• September 10, 2005 - Le Devoir columnist Michel David refers in his column to a relatively unnoticed past article of Le Droit alluding to rumors of André Boisclair having lived a wild younger life, taken cocaine and having been strongly reprimanded by then Parti Québécois leader Lucien Bouchard for it.
  • September 12, 2005 - The candidacy of Gilbert Paquette is officially accepted by the party.
  • September 13, 2005 - After having been brought to court because of alleged drunk driving, candidate Gilbert Paquette announces to a press conference that he intends to remain in the race.[6]
  • September 15, 2005 - Jean Ouimet becomes the ninth and last official candidate.
  • September 15, 2005 - The deadline for entering the race, with the required 1,000 signatures, is reached, launching officially the race for the party leadership.
  • September 16, 2005 - The party presents the nine official candidates.[7]
  • September 16, 2005 - At the party headquarters, André Boisclair is asked about the rumors surrounding his past. Boisclair denies a reprimand meeting with leader Lucien Bouchard, but admits that he had made "mistakes" in his youth.[8]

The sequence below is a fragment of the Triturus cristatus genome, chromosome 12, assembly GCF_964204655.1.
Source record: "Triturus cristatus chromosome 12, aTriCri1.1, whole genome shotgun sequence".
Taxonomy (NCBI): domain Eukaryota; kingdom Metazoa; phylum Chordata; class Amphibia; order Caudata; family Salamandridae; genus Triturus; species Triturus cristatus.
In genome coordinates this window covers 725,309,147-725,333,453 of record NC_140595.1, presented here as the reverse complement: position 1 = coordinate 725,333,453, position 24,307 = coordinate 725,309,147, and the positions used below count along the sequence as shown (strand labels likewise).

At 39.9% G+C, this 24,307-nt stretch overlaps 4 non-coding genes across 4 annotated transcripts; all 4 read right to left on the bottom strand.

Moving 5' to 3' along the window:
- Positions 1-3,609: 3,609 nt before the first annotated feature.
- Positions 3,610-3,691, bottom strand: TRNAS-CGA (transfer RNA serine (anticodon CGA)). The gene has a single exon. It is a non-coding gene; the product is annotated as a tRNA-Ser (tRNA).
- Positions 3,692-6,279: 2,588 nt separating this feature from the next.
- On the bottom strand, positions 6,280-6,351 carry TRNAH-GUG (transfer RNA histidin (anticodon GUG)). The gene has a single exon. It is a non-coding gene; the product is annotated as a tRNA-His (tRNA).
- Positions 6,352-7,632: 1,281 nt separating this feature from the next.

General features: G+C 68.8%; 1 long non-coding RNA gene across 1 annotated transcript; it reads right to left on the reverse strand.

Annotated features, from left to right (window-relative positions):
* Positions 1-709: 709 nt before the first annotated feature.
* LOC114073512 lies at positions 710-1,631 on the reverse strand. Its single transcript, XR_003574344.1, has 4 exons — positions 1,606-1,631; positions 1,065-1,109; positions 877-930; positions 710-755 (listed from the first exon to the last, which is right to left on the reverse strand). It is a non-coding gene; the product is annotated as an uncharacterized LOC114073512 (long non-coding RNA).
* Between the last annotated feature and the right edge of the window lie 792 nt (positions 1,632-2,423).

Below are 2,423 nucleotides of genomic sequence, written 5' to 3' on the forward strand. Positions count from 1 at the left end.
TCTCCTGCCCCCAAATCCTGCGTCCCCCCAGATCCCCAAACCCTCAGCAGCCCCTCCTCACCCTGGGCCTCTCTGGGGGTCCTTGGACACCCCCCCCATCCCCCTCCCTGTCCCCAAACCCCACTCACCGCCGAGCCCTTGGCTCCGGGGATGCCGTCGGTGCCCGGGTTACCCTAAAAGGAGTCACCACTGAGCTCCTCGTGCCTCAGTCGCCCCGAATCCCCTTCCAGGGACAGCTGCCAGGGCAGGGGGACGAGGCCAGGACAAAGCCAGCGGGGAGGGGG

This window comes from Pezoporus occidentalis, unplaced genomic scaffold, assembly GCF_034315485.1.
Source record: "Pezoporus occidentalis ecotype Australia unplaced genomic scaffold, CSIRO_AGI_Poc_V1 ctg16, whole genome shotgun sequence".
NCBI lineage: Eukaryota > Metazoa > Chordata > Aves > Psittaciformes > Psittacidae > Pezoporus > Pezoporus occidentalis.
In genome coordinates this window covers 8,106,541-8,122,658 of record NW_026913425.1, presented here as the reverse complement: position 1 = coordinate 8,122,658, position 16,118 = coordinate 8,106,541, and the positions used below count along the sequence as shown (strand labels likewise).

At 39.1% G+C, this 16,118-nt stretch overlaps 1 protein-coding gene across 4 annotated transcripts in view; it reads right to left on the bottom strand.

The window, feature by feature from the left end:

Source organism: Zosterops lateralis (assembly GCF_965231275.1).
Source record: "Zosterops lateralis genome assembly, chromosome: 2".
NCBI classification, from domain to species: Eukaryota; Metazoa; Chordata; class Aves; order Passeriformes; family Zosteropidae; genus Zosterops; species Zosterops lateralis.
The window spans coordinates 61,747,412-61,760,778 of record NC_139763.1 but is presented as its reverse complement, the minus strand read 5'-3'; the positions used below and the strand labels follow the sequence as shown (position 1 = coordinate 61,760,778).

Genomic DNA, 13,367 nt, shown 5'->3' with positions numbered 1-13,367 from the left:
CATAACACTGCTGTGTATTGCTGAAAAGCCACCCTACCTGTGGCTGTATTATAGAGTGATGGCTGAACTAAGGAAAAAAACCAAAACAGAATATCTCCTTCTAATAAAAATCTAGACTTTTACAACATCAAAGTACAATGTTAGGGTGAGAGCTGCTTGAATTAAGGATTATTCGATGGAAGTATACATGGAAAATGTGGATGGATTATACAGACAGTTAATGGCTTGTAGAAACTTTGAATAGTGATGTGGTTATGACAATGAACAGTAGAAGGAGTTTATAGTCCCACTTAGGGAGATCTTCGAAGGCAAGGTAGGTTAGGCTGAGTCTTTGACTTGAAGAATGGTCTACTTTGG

• September 16, 2005 - At a brunch commemorating the 2004 Parti Québécois victory of Elsie Lefebvre in the Parti Libéral du Québec stronghold of Laurier-Dorion, former leader Bernard Landry states his hopes that the accusation excesses will cease, seemingly referring to the scrutiny around Boisclair's past personal life. He also enjoins militants in his speech, his first public speech since his resignation, to rally around the future elected leader, whoever he or she may be.
  • September 18, 2005 - André Boisclair is a guest of the Tout le monde en parle television show.
  • September 19, 2005 - At a Lévis press conference, when asked directly if he had ever taken cocaine, André Boiclair responds "What I want to tell you is I made mistakes, things I regret. Yes, I consumed. I can't be clearer than that."[9]
  • September 19, 2005 - The first official public debate is held at Sherbrooke on the subject of "solidarity & public finances".
  • September 20, 2005 - Richard Legendre receives the support of Elsie Lefebvre and François Gendron, respectively the youngest and oldest Members of the National Assembly.